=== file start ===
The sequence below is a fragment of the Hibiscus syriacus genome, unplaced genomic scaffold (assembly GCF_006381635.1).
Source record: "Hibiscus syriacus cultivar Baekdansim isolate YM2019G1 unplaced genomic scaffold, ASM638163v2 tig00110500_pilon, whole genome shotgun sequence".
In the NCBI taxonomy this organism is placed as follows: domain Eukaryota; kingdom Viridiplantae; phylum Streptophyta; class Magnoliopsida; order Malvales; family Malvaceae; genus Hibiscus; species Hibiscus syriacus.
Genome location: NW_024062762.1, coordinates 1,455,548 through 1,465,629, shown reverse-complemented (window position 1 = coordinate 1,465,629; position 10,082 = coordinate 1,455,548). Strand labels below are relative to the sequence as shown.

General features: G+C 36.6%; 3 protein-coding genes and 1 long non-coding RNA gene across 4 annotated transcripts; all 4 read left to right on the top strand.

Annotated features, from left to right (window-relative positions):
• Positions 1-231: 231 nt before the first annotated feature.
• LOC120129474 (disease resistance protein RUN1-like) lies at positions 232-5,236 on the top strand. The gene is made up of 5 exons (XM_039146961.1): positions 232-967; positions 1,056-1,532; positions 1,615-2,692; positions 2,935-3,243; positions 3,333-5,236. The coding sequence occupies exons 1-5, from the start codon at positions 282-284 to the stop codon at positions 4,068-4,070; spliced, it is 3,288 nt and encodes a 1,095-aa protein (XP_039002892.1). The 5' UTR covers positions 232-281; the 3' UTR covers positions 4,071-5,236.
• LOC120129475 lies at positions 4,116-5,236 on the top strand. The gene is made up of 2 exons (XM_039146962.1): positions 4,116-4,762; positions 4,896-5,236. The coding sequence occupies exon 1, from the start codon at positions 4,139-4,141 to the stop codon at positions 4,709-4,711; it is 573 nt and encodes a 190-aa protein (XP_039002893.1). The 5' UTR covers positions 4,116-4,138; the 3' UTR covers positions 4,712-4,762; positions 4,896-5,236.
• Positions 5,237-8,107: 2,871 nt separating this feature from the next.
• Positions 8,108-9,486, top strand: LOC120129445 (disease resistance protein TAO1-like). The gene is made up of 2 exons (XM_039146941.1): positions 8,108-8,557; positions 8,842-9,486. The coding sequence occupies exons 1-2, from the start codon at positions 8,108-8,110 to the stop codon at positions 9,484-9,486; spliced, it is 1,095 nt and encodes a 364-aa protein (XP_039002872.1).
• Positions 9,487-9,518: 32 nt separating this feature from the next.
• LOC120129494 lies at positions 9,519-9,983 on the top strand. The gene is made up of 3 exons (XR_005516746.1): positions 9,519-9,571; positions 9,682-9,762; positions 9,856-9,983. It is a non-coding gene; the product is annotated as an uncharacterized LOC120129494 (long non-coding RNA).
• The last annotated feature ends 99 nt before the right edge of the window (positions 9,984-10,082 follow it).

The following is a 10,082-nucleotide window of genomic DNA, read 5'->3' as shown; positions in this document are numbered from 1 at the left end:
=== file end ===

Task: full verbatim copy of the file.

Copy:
The sequence below is a fragment of the Hibiscus syriacus genome, unplaced genomic scaffold (assembly GCF_006381635.1).
Source record: "Hibiscus syriacus cultivar Baekdansim isolate YM2019G1 unplaced genomic scaffold, ASM638163v2 tig00110500_pilon, whole genome shotgun sequence".
In the NCBI taxonomy this organism is placed as follows: domain Eukaryota; kingdom Viridiplantae; phylum Streptophyta; class Magnoliopsida; order Malvales; family Malvaceae; genus Hibiscus; species Hibiscus syriacus.
Genome location: NW_024062762.1, coordinates 1,455,548 through 1,465,629, shown reverse-complemented (window position 1 = coordinate 1,465,629; position 10,082 = coordinate 1,455,548). Strand labels below are relative to the sequence as shown.

General features: G+C 36.6%; 3 protein-coding genes and 1 long non-coding RNA gene across 4 annotated transcripts; all 4 read left to right on the top strand.

Annotated features, from left to right (window-relative positions):
• Positions 1-231: 231 nt before the first annotated feature.
• LOC120129474 (disease resistance protein RUN1-like) lies at positions 232-5,236 on the top strand. The gene is made up of 5 exons (XM_039146961.1): positions 232-967; positions 1,056-1,532; positions 1,615-2,692; positions 2,935-3,243; positions 3,333-5,236. The coding sequence occupies exons 1-5, from the start codon at positions 282-284 to the stop codon at positions 4,068-4,070; spliced, it is 3,288 nt and encodes a 1,095-aa protein (XP_039002892.1). The 5' UTR covers positions 232-281; the 3' UTR covers positions 4,071-5,236.
• LOC120129475 lies at positions 4,116-5,236 on the top strand. The gene is made up of 2 exons (XM_039146962.1): positions 4,116-4,762; positions 4,896-5,236. The coding sequence occupies exon 1, from the start codon at positions 4,139-4,141 to the stop codon at positions 4,709-4,711; it is 573 nt and encodes a 190-aa protein (XP_039002893.1). The 5' UTR covers positions 4,116-4,138; the 3' UTR covers positions 4,712-4,762; positions 4,896-5,236.
• Positions 5,237-8,107: 2,871 nt separating this feature from the next.
• Positions 8,108-9,486, top strand: LOC120129445 (disease resistance protein TAO1-like). The gene is made up of 2 exons (XM_039146941.1): positions 8,108-8,557; positions 8,842-9,486. The coding sequence occupies exons 1-2, from the start codon at positions 8,108-8,110 to the stop codon at positions 9,484-9,486; spliced, it is 1,095 nt and encodes a 364-aa protein (XP_039002872.1).
• Positions 9,487-9,518: 32 nt separating this feature from the next.
• LOC120129494 lies at positions 9,519-9,983 on the top strand. The gene is made up of 3 exons (XR_005516746.1): positions 9,519-9,571; positions 9,682-9,762; positions 9,856-9,983. It is a non-coding gene; the product is annotated as an uncharacterized LOC120129494 (long non-coding RNA).
• The last annotated feature ends 99 nt before the right edge of the window (positions 9,984-10,082 follow it).

The following is a 10,082-nucleotide window of genomic DNA, read 5'->3' as shown; positions in this document are numbered from 1 at the left end: